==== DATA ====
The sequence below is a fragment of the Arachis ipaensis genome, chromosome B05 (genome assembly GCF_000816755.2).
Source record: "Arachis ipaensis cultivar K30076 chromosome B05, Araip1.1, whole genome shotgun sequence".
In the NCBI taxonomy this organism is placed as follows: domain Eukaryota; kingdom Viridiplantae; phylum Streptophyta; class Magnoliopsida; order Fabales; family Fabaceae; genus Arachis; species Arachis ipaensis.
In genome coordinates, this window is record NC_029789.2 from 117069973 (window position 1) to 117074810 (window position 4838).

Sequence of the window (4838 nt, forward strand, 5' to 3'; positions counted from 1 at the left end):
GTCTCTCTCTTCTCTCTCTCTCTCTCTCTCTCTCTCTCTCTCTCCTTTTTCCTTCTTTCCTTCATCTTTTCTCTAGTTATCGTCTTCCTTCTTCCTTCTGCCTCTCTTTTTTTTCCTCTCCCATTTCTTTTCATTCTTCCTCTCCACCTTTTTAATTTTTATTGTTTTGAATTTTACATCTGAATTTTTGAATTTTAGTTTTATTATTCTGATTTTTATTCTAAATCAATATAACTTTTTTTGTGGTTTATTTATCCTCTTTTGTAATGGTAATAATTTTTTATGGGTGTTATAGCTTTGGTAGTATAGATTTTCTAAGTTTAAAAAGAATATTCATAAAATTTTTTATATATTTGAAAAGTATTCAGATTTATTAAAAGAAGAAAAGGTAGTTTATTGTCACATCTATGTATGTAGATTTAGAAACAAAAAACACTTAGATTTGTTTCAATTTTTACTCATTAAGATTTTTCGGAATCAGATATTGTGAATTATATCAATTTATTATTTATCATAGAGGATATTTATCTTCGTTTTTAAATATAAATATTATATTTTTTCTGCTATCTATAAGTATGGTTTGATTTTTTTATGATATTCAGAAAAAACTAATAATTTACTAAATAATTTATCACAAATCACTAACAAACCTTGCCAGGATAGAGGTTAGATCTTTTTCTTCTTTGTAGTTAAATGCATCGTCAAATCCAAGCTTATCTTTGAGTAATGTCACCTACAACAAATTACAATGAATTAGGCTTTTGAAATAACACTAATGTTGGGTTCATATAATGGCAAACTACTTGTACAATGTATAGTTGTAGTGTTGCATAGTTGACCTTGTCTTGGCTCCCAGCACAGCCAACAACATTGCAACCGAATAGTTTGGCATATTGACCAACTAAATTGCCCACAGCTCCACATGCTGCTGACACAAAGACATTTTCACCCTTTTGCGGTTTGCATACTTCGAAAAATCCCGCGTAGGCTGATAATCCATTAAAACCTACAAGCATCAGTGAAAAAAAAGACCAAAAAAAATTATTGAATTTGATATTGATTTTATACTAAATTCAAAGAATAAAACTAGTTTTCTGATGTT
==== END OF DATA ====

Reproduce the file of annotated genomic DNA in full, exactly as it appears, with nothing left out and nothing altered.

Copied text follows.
The sequence below is a fragment of the Arachis ipaensis genome, chromosome B05 (genome assembly GCF_000816755.2).
Source record: "Arachis ipaensis cultivar K30076 chromosome B05, Araip1.1, whole genome shotgun sequence".
In the NCBI taxonomy this organism is placed as follows: domain Eukaryota; kingdom Viridiplantae; phylum Streptophyta; class Magnoliopsida; order Fabales; family Fabaceae; genus Arachis; species Arachis ipaensis.
In genome coordinates, this window is record NC_029789.2 from 117069973 (window position 1) to 117074810 (window position 4838).

Sequence of the window (4838 nt, forward strand, 5' to 3'; positions counted from 1 at the left end):
GTCTCTCTCTTCTCTCTCTCTCTCTCTCTCTCTCTCTCTCTCTCCTTTTTCCTTCTTTCCTTCATCTTTTCTCTAGTTATCGTCTTCCTTCTTCCTTCTGCCTCTCTTTTTTTTCCTCTCCCATTTCTTTTCATTCTTCCTCTCCACCTTTTTAATTTTTATTGTTTTGAATTTTACATCTGAATTTTTGAATTTTAGTTTTATTATTCTGATTTTTATTCTAAATCAATATAACTTTTTTTGTGGTTTATTTATCCTCTTTTGTAATGGTAATAATTTTTTATGGGTGTTATAGCTTTGGTAGTATAGATTTTCTAAGTTTAAAAAGAATATTCATAAAATTTTTTATATATTTGAAAAGTATTCAGATTTATTAAAAGAAGAAAAGGTAGTTTATTGTCACATCTATGTATGTAGATTTAGAAACAAAAAACACTTAGATTTGTTTCAATTTTTACTCATTAAGATTTTTCGGAATCAGATATTGTGAATTATATCAATTTATTATTTATCATAGAGGATATTTATCTTCGTTTTTAAATATAAATATTATATTTTTTCTGCTATCTATAAGTATGGTTTGATTTTTTTATGATATTCAGAAAAAACTAATAATTTACTAAATAATTTATCACAAATCACTAACAAACCTTGCCAGGATAGAGGTTAGATCTTTTTCTTCTTTGTAGTTAAATGCATCGTCAAATCCAAGCTTATCTTTGAGTAATGTCACCTACAACAAATTACAATGAATTAGGCTTTTGAAATAACACTAATGTTGGGTTCATATAATGGCAAACTACTTGTACAATGTATAGTTGTAGTGTTGCATAGTTGACCTTGTCTTGGCTCCCAGCACAGCCAACAACATTGCAACCGAATAGTTTGGCATATTGACCAACTAAATTGCCCACAGCTCCACATGCTGCTGACACAAAGACATTTTCACCCTTTTGCGGTTTGCATACTTCGAAAAATCCCGCGTAGGCTGATAATCCATTAAAACCTACAAGCATCAGTGAAAAAAAAGACCAAAAAAAATTATTGAATTTGATATTGATTTTATACTAAATTCAAAGAATAAAACTAGTTTTCTGATGTT